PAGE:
Special Reports

Local seafood retailer turns to Mote Marine

BRADENTON — The oil spill lurks like a big, greasy question mark in Gulf waters for the local fishing industry, but one local seafood wholesaler isn’t taking any chances when it comes to their supply.

Ocean Harvest Market, which opened in Bradenton days before the Deepwater Horizon rig exploded, has struck up a relationship with Mote Marine of Sarasota, a marine research organization that includes a sturgeon farming operation among other activities.

“(We are) regrouping and preparing for the possibility of the BP oil spill reaching our coastline and polluting our waters and sea life,” Ocean Harvest stated Tuesday in a press release.

Toward this end, the business is exploring several avenues of providing retail and wholesale seafood from fish farms and areas unlikely to be affected by the spill, such as Alaskan halibut and wild-caught Hawaiian fish.

“None of us know for certain what is going to happen,” said Mike Guucione, Ocean Harvest’s owner. “The consequences for our Gulf Coast, if the tide shifted, would be apocalyptic.”

Guucione’s initial business model was to provide seafood from local fisherman almost exclusively and, up until recently, the only fresh shipped seafood he offered was colossal tiger shrimp from Hawaii. But, while more shipped seafood may show up in his display cases, Guucione has a commitment to quality, service and seafood caught or grown in the United States, he said.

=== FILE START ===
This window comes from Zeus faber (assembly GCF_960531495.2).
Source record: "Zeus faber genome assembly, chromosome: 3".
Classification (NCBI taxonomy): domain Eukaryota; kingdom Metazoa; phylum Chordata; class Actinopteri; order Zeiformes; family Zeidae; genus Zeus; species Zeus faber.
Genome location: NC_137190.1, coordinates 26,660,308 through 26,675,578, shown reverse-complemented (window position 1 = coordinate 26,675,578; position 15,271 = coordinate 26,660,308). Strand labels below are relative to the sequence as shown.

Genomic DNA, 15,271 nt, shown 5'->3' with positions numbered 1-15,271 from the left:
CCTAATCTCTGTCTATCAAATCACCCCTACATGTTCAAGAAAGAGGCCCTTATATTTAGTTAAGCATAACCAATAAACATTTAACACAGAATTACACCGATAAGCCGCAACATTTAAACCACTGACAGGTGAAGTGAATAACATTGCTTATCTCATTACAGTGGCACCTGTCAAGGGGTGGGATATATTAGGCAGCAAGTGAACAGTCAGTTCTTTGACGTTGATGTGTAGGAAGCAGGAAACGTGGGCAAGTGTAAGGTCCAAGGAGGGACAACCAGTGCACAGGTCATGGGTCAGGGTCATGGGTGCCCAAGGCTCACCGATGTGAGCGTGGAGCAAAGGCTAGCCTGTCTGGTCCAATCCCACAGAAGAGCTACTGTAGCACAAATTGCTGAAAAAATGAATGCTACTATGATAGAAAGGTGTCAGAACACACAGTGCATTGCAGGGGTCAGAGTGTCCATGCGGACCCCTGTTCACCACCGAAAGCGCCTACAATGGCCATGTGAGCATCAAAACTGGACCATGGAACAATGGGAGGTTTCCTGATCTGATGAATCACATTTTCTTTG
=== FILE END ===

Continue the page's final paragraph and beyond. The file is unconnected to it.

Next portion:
Mote Marine also recognizes the catastrophic potential of the spill and hopes other seafood suppliers will follow in Ocean Harvest’s footsteps, especially when it comes to buying American, said Kevan Main, director of Mote’s Center for Aquaculture research and development.

The U.S. runs a $9 billion seafood trade deficit, with foreign fish farms contributing to that, Mote said.

It is this deficit that encourages Mote to feel that, far from competing, local fisherman are allied with her farm against foreign markets.

“We often say that seafood is the second largest natural resource trade deficit right behind oil,” Main said, pointing out that now one is destroying the other.

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